Saving the Breeding Grounds of the Pacific Gray Whale
NRDC led the international fight to keep industrial development out of Mexico’s pristine San Ignacio Lagoon.
With its warm, shallow waters bounded by vast stretches of uninhabited desert, Mexico’s San Ignacio Lagoon is a paradise for Pacific gray whales. Every winter, hundreds of these 40-ton marine mammals make an epic 10,000-mile swim from their summer feeding grounds above the Arctic Circle to the coast of Baja California. It is the longest known migration of any mammal on earth. After they reach their destination, the whales breach the surface of the clear, green waters, spy-hop, interact with tourists on small fishing boats, and nurture newborn calves within this pristine and sheltered southern sea.
But without the sustained efforts of NRDC, our Mexican partners, and other international environmental activists for years before the turn of the century, the whales would now be arriving each December to a much different scene. In 1994, the Mitsubishi Corporation entered into a partnership with the Mexican government to build a massive salt production plant at the San Ignacio Lagoon that would have had grave ecological consequences. The $100 million facility would have been the largest salt plant in the world, covering 116 square miles (about three times the size of the District of Columbia). To accommodate large container ships, the project also would have included the construction of a pier stretching a mile into the Bay of Whales, directly in the path of the Pacific gray whales.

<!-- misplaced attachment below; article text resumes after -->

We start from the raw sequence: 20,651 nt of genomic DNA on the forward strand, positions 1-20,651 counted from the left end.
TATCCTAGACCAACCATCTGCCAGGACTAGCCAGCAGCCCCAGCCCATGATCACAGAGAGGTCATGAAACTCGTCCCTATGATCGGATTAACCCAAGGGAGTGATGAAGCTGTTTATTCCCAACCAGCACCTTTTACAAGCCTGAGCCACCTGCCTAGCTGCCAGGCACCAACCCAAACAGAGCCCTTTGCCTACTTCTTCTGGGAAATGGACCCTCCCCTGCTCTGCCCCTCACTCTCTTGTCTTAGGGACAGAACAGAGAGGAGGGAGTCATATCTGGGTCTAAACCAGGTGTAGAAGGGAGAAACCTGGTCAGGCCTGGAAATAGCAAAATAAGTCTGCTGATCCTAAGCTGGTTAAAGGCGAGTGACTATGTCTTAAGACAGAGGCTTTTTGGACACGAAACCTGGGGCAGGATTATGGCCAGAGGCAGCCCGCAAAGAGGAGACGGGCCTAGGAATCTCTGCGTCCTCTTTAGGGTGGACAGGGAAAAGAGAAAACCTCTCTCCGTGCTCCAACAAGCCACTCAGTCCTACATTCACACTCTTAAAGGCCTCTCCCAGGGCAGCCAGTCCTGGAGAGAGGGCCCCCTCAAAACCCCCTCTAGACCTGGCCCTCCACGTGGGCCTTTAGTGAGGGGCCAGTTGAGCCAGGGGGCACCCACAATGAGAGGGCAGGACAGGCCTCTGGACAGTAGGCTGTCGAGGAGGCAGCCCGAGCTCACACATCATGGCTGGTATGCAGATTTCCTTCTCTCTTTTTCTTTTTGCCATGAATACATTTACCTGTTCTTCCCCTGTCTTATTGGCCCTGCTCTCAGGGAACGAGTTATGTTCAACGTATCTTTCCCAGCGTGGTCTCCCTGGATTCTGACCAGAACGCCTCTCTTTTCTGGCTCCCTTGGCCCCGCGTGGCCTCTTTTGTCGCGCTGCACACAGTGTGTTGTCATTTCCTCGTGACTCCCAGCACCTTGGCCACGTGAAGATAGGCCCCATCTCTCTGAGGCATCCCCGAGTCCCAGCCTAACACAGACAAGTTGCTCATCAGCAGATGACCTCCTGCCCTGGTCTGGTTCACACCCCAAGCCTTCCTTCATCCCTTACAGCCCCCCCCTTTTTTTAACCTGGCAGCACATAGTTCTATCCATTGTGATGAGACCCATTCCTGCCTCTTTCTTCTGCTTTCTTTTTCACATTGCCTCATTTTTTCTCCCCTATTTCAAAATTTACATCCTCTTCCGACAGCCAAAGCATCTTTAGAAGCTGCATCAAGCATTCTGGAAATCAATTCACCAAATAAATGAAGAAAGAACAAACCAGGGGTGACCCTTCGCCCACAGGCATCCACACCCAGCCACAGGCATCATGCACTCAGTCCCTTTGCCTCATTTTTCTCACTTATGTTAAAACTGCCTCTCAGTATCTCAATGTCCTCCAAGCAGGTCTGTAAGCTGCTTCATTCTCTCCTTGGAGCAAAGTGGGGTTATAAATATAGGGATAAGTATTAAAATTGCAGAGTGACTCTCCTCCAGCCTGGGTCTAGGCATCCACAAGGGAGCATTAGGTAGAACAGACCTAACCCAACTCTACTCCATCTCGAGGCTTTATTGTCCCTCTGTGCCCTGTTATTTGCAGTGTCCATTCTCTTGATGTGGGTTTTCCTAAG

“San Ignacio Lagoon is a World Heritage site, a Mexican biosphere reserve, a whale sanctuary, and a migratory bird sanctuary. There are more than 300 animal species that live in the area, including the magnificent Pacific gray whale,” says Joel Reynolds, NRDC senior attorney and codirector of the San Ignacio Lagoon campaign. “Without any doubt, it is the wrong place for the world’s largest industrial salt factory.”
NRDC garnered the support of an international coalition of environmentalists, fishermen, scientists, and consumers—a total of more than 50 stakeholders—to face down Mitsubishi and stop the incoming ecological disaster. The lagoon lies within one of the largest ecological preserves in Latin America, the El Vizcaino Biosphere Reserve, but the battle to protect it from the proposed salt plant would still take five years to win. More than a million people signed petitions and sent letters and e-mails to Mitsubishi, and 34 world-renowned scientists, including nine Nobel laureates, joined the fight before the company and the Mexican government finally decided to scuttle the plan in 2000.
“This victory represents a triumph of an empowered citizenry over one of the world’s most powerful companies,” says NRDC senior attorney and campaign codirector Jacob Scherr. “Through e-mails and newspaper ads, we were able to galvanize people all over the world.”
Today, San Ignacio is the last whale lagoon along the Baja coast undisturbed by industrial intrusion. NRDC is proud of the role it played in safeguarding this crucial ecosystem, and our work there continues today with support for projects providing San Ignacio communities with sustainable economic alternatives to harmful development. Through the Laguna San Ignacio Conservation Alliance, NRDC has helped purchase conservation easements on more than 141,000 acres of land on the southern edge of the lagoon and secured protections for another 199,000 acres of Mexican federal lands to the north, as well as 150 miles of lagoon coastline. Mitsubishi may be gone, but the fight for permanent protection goes on. And so, too, do the Pacific gray whales.
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